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Natural sciences

Grade 9

Life processes: healthy life

Module 5

Breathing and health

Air pollution and too much dust and smoke can cause damage to lungs by preventing the cleansing system of the air passages from operating effectively.

When the lung tissue is damaged, oxygen cannot be transferred effectively to the blood, and the heart has to exert itself to supply enough oxygenated blood to all the cells. This leads to health problems and heart disease.

Smoke particles continuously bombard the sensitive lung tissue and this tissue eventually tries to protect itself by growing extra cell layers to act as a shield, which is how CANCER develops!

Respiratory diseases


  • Occurs in people who smoke – the cilia are paralysed and build-up of phlegm occurs
  • Continuous coughing begins to damage blood capillaries
  • Gas exchange is hampered – the affected person suffers from a lack of oxygen
  • Death may result.


  • Inflammation of the bronchi and bronchioles result from bacterial infections
  • Much mucus or phlegm is formed – the sufferer coughs continuously
  • Smoking exacerbates the symptoms and recovery is slower.


  • An allergic reaction to certain substances
  • The sufferer struggles to breathe
  • Medication is essential for the dilation of the bronchial tubes
  • It is dangerous to use another person’s respirator / breathing apparatus. Different respirators have different kinds of chemical substances; therefore it is important to keep to the doctor’s prescription.


  • Caused by a bacterial infection, which first affects the lungs
  • The sufferer coughs continuously, loses weight, loses his or her appetite, has night sweats, is out of breath and coughs up blood.
  • It is infectious and bacteria are spread by means of the tiny particles of phlegm that are dispersed during coughing.
  • It is completely treatable at the nearest clinic – sufferers merely have to continue the treatment over the extended period for which this might be required.
  • It is a problem among inhabitants of the Cape Flats and in poor communities.
  • All babies should be vaccinated with the BCG vaccine.
  • Questions: LUNG DISORDERS:

1. Why do people with asthma suffer from lack of breath?

2. Why do TB sufferers cough up blood?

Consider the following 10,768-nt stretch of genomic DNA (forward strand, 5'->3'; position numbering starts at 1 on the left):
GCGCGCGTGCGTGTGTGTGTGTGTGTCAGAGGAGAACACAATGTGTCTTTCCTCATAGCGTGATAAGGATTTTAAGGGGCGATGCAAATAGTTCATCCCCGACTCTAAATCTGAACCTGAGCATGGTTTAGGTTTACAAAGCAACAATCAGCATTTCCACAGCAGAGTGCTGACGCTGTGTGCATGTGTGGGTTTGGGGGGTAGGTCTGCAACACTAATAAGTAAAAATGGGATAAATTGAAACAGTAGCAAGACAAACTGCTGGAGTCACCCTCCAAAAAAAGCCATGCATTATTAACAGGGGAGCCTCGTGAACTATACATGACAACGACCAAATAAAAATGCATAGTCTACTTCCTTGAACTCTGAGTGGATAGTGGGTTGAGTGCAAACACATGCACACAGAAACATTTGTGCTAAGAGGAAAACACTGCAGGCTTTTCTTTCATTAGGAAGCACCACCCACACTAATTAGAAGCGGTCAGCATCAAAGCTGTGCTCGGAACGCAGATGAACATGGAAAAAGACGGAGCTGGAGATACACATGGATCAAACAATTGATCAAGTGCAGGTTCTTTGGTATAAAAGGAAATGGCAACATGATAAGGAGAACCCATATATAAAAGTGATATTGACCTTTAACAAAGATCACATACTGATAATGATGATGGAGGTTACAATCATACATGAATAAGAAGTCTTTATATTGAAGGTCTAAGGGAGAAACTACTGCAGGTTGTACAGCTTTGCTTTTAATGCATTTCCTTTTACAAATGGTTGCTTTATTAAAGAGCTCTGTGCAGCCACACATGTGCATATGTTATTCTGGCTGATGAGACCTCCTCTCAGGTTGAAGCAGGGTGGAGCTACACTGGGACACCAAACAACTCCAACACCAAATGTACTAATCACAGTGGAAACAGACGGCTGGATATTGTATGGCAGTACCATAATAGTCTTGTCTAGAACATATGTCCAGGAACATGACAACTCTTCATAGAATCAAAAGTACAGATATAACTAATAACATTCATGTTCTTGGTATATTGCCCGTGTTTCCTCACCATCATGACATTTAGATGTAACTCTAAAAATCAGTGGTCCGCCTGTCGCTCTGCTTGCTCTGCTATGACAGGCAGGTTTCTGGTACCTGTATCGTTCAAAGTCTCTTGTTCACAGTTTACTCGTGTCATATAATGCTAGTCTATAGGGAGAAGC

3. Why does TB present a problem in poor communities?

4. Why should you not use cough suppressants when you suffer from bronchitis?

5. How does a person suffering from emphysema lose the function of the cilia?


  • You can choke when you swallow quickly or when you laugh, talk or cough while swallowing. The epiglottis (a cartilage “lid”), which should close the windpipe temporarily when food has to pass over this opening to the gullet, does not close fast enough and food inadvertedly goes down the windpipe or trachea.
  • A person who is choking usually tries to get out of the way to hide his discomfort. Follow such a person and find out whether he or she is all right. If they are able to produce a sound, the choking is not too serious and a good fit of coughing will clear the windpipe. However, if the windpipe is blocked, brain damage will occur within 4 to 5 minutes and it is imperative to help such a person.


  • Stand behind the sufferer, with your arms around his or her waist.
  • Clench one hand into a fist and place the other hand over it, just above the navel and below the ribcage.
  • Apply a sharp upward movement repeatedly.
  • Small children could be laid face down over the knee.

Demonstrate the Heimlich Manoeuvre to your family,without applying pressure.

You may be able to save a life if you learn to do the Heimlich Manoeuvre correctly. Consider joining your school’s First Aid team and following a course in first aid .

Class activity: POSTER on smoking

  • Collect warnings from cigarette packets and old magazines – remember that advertising smoking is prohibited!
  • Find out about laws concerning smoking – what are the latest developments?
  • Create a poster to feature in a consciousness-raising campaign. Put it up outside your classroom, or arrange an exhibition for your school.


  • Each cigarette shortens the smoker’s life by 5,5 minutes – 20 per day therefore causes a loss of six months for every six years of smoking.
  • A cigarette contains 4 000 different chemicals. Some of them are deadly toxins, e.g. arsenic, carbon monoxide, nicotine and cyanide!
  • Half a gram of nicotine can kill an adult within minutes!

if a smoker stops smoking:

  • the capacity for taste and smell will improve within two days